Addressing the Linguistic Minority Dilemma
Whether we have experienced the subjugation of ASL ourselves or have only seen/heard stories of misunderstandings and the language oppression of ASL users, we know that it exists. Varying autocratic behaviors which portray Sign languages as inferior (e.g. “not a real language,” “a language of disability,” “a manual representation of English,” “universal language,” etc.) exist heavily in mainstream education. This may be one of the most difficult parts of an educational interpreter’s job, linguistic advocacy. Educational interpreters must possess the linguistic competency to explain the comparison of languages, bridge sociocultural gaps, and support deaf literacy and academia in order to ameliorate this issue. To expose mainstream educators to the diversity in language, the limitations of translation and assistive technology, the tools of a bilingual, and to what interpreters do is to lead the change in their knowledge and perspectives on educating the deaf/hard of hearing. Admittedly this is a heavy burden to carry, so as professionals we must humanistically approach each linguistic encounter to learn. It’s high time we raise the expectations and reputations of interpreted education. Keep cultivating your tools, be rooted in the Deaf community, and exhibit flexibility in educational interpreting.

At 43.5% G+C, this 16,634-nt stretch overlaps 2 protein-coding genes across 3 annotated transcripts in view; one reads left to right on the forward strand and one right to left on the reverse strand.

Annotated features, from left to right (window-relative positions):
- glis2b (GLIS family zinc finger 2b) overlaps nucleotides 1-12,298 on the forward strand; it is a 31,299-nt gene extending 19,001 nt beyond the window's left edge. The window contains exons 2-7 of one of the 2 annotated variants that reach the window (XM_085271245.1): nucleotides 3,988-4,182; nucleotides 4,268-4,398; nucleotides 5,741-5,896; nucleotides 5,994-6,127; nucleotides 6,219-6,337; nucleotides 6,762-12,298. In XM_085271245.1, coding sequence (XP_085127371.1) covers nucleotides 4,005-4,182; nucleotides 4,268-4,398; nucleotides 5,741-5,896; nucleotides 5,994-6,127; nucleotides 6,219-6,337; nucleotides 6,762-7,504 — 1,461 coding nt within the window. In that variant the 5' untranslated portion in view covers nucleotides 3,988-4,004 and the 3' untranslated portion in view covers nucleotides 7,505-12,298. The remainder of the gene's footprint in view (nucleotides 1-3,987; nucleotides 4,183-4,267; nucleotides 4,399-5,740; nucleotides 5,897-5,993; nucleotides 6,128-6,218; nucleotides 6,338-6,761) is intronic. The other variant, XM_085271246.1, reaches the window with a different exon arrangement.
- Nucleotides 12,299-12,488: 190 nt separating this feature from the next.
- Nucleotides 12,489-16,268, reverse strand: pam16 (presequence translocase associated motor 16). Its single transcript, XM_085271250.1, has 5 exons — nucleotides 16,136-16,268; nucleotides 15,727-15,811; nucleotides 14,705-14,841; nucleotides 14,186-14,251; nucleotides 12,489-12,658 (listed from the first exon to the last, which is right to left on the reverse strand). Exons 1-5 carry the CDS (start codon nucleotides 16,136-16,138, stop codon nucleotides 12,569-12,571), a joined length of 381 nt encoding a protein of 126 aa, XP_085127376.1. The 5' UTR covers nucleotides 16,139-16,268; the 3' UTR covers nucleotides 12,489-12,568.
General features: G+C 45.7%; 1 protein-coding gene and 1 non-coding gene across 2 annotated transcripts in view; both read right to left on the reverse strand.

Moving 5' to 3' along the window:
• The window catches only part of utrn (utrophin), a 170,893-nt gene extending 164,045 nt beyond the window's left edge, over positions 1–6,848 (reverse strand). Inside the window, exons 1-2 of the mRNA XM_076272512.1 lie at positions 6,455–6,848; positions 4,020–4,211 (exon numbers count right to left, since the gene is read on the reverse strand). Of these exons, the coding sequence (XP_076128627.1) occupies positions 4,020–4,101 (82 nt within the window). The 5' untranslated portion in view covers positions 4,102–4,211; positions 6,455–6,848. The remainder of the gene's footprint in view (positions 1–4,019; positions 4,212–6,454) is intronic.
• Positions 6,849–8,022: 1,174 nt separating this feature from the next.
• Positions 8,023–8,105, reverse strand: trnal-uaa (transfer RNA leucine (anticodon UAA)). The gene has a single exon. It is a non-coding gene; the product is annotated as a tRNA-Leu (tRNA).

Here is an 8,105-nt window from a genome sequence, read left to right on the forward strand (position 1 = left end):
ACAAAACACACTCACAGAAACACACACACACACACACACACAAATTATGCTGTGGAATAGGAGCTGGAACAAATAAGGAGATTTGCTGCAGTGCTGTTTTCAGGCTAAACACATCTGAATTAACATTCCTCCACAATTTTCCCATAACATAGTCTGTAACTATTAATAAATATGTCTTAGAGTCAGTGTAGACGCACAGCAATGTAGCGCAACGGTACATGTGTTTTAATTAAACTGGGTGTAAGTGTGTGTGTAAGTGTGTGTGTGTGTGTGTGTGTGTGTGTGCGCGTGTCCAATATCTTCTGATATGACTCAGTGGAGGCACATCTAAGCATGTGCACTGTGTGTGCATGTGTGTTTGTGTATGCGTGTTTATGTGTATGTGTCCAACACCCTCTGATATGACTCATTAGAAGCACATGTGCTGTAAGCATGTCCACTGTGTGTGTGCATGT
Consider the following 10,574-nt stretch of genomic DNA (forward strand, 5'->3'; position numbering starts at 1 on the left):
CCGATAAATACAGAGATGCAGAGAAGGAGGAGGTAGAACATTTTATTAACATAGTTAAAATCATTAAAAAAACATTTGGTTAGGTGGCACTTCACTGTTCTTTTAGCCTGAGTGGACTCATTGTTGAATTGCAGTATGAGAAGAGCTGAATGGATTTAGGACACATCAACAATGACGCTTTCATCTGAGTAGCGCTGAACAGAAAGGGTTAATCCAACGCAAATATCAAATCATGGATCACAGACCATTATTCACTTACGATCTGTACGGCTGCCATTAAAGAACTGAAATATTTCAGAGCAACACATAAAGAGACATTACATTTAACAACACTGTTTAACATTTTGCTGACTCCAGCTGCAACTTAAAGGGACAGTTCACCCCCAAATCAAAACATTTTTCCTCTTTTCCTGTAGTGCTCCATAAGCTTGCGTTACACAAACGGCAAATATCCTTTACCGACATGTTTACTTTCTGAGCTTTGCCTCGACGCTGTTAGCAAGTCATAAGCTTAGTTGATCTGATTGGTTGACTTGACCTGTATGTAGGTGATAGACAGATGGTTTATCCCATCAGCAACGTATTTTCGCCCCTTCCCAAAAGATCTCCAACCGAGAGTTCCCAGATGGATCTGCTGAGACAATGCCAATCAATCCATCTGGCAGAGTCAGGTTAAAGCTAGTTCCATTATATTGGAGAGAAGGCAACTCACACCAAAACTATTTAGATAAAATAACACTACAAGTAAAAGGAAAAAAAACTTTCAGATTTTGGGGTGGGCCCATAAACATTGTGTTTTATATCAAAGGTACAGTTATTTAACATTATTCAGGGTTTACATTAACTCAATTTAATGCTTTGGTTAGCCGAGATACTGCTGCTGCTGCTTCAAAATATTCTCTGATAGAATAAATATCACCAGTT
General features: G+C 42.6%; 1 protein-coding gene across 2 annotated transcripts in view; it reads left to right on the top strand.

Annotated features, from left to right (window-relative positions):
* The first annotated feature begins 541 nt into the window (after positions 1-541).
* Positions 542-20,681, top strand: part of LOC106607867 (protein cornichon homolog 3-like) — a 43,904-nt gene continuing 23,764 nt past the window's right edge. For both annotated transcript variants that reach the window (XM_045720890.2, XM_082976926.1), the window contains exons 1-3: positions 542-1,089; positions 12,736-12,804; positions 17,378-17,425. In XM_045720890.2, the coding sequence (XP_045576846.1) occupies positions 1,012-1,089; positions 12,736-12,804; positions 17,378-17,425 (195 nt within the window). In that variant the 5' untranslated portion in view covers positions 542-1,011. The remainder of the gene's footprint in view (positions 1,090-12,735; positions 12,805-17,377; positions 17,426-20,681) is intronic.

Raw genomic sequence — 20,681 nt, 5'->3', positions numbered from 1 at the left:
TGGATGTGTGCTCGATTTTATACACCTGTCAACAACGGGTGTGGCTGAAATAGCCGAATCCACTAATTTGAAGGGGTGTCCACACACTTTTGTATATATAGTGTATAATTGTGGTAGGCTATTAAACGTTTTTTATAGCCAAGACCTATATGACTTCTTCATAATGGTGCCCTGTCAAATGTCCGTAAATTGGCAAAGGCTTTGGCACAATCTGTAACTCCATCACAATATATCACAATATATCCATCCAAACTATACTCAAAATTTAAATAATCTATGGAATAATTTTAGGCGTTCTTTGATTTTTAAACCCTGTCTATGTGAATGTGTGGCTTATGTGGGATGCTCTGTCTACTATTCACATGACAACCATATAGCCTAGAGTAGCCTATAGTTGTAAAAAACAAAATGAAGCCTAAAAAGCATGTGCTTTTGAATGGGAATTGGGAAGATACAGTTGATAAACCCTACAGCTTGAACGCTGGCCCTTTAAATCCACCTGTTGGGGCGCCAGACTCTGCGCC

Questions to consider:
- Can you recall an experience when you adhered to a prescriptivist view of language?
- How familiar are you with the IEP/504 processes?
- On a personal note – what is your involvement with the Deaf community outside of your 9:00 am – 5:00 pm profession?
1An excellent study on identity and language prejudice in regards to flexible bilingualism, Preece, Sian. “An Identity Transformation? Social Class, Language Prejudice and the Erasure of Multilingual Capital in Higher Education.” The Routledge Handbook of Language and Identity.
2For flexible bilingualism in schools relating to bilingual education see, Creese, A., & Blackledge, A. (2011, April). Separate and Flexible Bilingualism in Complementary Schools: Multiple Language Practices in Interrelationship. Retrieved November, 2016, from https://www.researchgate.net/publication/251586617_Separate_and_Flexible_Bilingualism_in_Complementary_Schools_Multiple_Language_Practices_in_Interrelationship
3For thoughts on prescriptivism in sign language interpreter education see “Respecting Language: Sign Language Interpreters as Linguistic Descriptivists” by Steven Surrency, available at http://www.streetleverage.com/2015/11/respecting-language-sign-language-interpreters-as-linguistic-descriptivists/
4RID standard practice paper for K-12 interpreting, An overview of K-12 educational interpreting. (2010). Retrieved November, 2016, from https://drive.google.com/file/d/0B3DKvZMflFLdcFE2N25NM1NkaGs/view
5Educational interpreting guidelines of the EIPA from www.ClassroomInterpreting.org